Panic disorder is one of the more common anxiety disorders encountered in the primary care setting. Because patients with panic disorder may present with symptoms consistent with physical disorders, they may receive costly work-ups. One study that assessed a treatment strategy for panic disorders in the primary care setting showed initial benefit, but this effect tended to decrease after nine to 12 months of treatment. The treatment strategy consisted of a psychiatrist with proven expertise in treating anxiety disorders assisting family physicians with prescribing and managing medications without the use of psychotherapy. Roy-Byrne and colleagues evaluated the effectiveness of combined pharmacotherapy and cognitive behavior therapy (CBT) in the treatment of panic disorder in the primary care setting.
The multicenter, randomized, controlled study compared an intervention strategy with usual care. Participants were between 18 and 70 years of age; met criteria for panic disorder described in the Diagnostic and Statistical Manual of Mental Disorders, 4th ed., and had at least one panic attack within one week before the study. The intervention was a collaborative care model with a behavioral health specialist who provided CBT and coordinated care with a family physician. CBT was provided in six sessions and followed up with phone calls for six months afterward. An algorithm-based pharmacotherapy strategy was provided for the family physicians, with assistance provided by a psychiatrist.
Usual care consisted of therapy from the family physician after the physician was informed of the diagnosis of panic disorder. Participants were evaluated every three months during the study with multiple evaluation tools. The main outcomes assessed were the number of patients who remitted and responded. Participants who were classified as remitted had no panic attacks within the previous month, minimal anticipatory anxiety, and a low agoraphobia subscale score. Response was defined as improvement over time in three of the assessment tools but failure to meet the definition for remission.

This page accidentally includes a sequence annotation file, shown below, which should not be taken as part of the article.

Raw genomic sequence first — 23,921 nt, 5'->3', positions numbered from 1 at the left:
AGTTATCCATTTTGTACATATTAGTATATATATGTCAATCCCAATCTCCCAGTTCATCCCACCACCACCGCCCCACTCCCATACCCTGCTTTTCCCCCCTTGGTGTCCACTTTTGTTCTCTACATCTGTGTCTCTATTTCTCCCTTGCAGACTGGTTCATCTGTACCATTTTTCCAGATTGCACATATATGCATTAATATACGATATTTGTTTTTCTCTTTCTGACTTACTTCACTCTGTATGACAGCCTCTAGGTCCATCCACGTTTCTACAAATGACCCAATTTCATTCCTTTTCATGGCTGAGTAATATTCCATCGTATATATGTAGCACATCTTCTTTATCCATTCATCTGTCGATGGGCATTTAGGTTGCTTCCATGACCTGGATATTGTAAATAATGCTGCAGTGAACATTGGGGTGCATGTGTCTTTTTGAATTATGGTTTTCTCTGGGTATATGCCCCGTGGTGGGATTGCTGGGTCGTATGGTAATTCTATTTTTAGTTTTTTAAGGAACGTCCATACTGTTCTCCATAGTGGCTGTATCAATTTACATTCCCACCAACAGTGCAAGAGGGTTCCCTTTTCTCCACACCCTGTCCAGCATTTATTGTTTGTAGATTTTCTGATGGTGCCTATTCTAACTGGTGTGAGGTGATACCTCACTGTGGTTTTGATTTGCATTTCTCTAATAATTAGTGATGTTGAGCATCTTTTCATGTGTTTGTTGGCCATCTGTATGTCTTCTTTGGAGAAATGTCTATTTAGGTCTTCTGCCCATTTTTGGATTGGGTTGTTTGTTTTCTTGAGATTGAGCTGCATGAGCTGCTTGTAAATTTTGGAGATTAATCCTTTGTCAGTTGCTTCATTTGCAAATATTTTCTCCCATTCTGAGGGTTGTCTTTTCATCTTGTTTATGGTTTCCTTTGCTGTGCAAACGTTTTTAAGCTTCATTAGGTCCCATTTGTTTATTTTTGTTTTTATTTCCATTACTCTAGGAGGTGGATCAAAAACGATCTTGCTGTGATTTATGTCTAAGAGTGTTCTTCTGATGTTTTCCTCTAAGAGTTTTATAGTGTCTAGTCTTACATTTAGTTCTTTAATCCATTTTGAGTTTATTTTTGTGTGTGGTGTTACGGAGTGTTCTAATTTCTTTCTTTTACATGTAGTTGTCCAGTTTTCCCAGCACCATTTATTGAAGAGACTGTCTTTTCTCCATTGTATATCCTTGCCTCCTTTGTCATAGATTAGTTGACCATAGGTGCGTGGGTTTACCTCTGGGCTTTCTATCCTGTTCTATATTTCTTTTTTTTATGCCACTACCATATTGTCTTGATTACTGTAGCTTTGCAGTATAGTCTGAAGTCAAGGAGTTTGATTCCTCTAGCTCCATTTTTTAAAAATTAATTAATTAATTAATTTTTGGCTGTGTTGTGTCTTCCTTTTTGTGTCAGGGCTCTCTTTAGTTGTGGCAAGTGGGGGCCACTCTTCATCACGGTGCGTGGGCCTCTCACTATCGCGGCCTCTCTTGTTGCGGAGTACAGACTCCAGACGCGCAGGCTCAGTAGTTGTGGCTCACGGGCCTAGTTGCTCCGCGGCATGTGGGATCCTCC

There were 232 patients who met the inclusion criteria and completed the study. The participants represented a wide range of ages and education and income levels. The intervention group had a better response to treatment in remission and response compared with the usual care group. This improvement was sustained over time, and participants continued to improve gradually. The significantly higher rates of improvement in the intervention group were present at all points of the study. At three months, 20 percent of the intervention group had met the criteria for remission versus 12 percent in the usual care group. At 12 months, 29 percent of the intervention group was in remission compared with 16 percent of the usual care group. At three months, 46 percent of patients in the intervention group had responded to therapy compared with 27 percent of the usual care group; after 12 months, the percentage of responders increased to 63 percent in the intervention group compared with 38 percent of patients receiving usual care.
The authors conclude that patients who receive a combination of CBT and antianxiety medications delivered by a behavioral health specialist in conjunction with a family physician and with the assistance of a psychiatric consultant show significant improvement in their symptoms of panic disorder compared with patients who receive usual care.